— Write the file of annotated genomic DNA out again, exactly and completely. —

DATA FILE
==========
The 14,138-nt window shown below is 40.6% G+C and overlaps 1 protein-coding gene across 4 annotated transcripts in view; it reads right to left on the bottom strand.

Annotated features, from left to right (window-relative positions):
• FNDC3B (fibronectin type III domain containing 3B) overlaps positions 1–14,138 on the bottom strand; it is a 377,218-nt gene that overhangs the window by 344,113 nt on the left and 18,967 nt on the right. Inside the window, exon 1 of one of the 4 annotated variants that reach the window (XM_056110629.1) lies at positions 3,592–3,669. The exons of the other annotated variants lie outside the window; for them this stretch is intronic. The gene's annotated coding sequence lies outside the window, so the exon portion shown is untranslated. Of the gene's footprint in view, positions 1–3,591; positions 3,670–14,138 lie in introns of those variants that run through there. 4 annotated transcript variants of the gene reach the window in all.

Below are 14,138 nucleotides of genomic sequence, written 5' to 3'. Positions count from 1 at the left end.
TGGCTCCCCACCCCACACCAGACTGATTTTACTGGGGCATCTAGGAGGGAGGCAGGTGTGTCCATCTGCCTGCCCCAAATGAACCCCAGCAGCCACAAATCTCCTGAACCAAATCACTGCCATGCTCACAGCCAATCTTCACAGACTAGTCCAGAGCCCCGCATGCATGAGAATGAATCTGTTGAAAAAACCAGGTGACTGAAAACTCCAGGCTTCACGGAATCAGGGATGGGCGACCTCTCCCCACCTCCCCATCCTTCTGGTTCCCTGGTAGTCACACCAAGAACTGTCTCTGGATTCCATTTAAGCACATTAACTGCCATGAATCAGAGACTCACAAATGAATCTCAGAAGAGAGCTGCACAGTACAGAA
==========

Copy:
The 14,138-nt window shown below is 40.6% G+C and overlaps 1 protein-coding gene across 4 annotated transcripts in view; it reads right to left on the bottom strand.

Annotated features, from left to right (window-relative positions):
• FNDC3B (fibronectin type III domain containing 3B) overlaps positions 1–14,138 on the bottom strand; it is a 377,218-nt gene that overhangs the window by 344,113 nt on the left and 18,967 nt on the right. Inside the window, exon 1 of one of the 4 annotated variants that reach the window (XM_056110629.1) lies at positions 3,592–3,669. The exons of the other annotated variants lie outside the window; for them this stretch is intronic. The gene's annotated coding sequence lies outside the window, so the exon portion shown is untranslated. Of the gene's footprint in view, positions 1–3,591; positions 3,670–14,138 lie in introns of those variants that run through there. 4 annotated transcript variants of the gene reach the window in all.

Below are 14,138 nucleotides of genomic sequence, written 5' to 3'. Positions count from 1 at the left end.
TGGCTCCCCACCCCACACCAGACTGATTTTACTGGGGCATCTAGGAGGGAGGCAGGTGTGTCCATCTGCCTGCCCCAAATGAACCCCAGCAGCCACAAATCTCCTGAACCAAATCACTGCCATGCTCACAGCCAATCTTCACAGACTAGTCCAGAGCCCCGCATGCATGAGAATGAATCTGTTGAAAAAACCAGGTGACTGAAAACTCCAGGCTTCACGGAATCAGGGATGGGCGACCTCTCCCCACCTCCCCATCCTTCTGGTTCCCTGGTAGTCACACCAAGAACTGTCTCTGGATTCCATTTAAGCACATTAACTGCCATGAATCAGAGACTCACAAATGAATCTCAGAAGAGAGCTGCACAGTACAGAA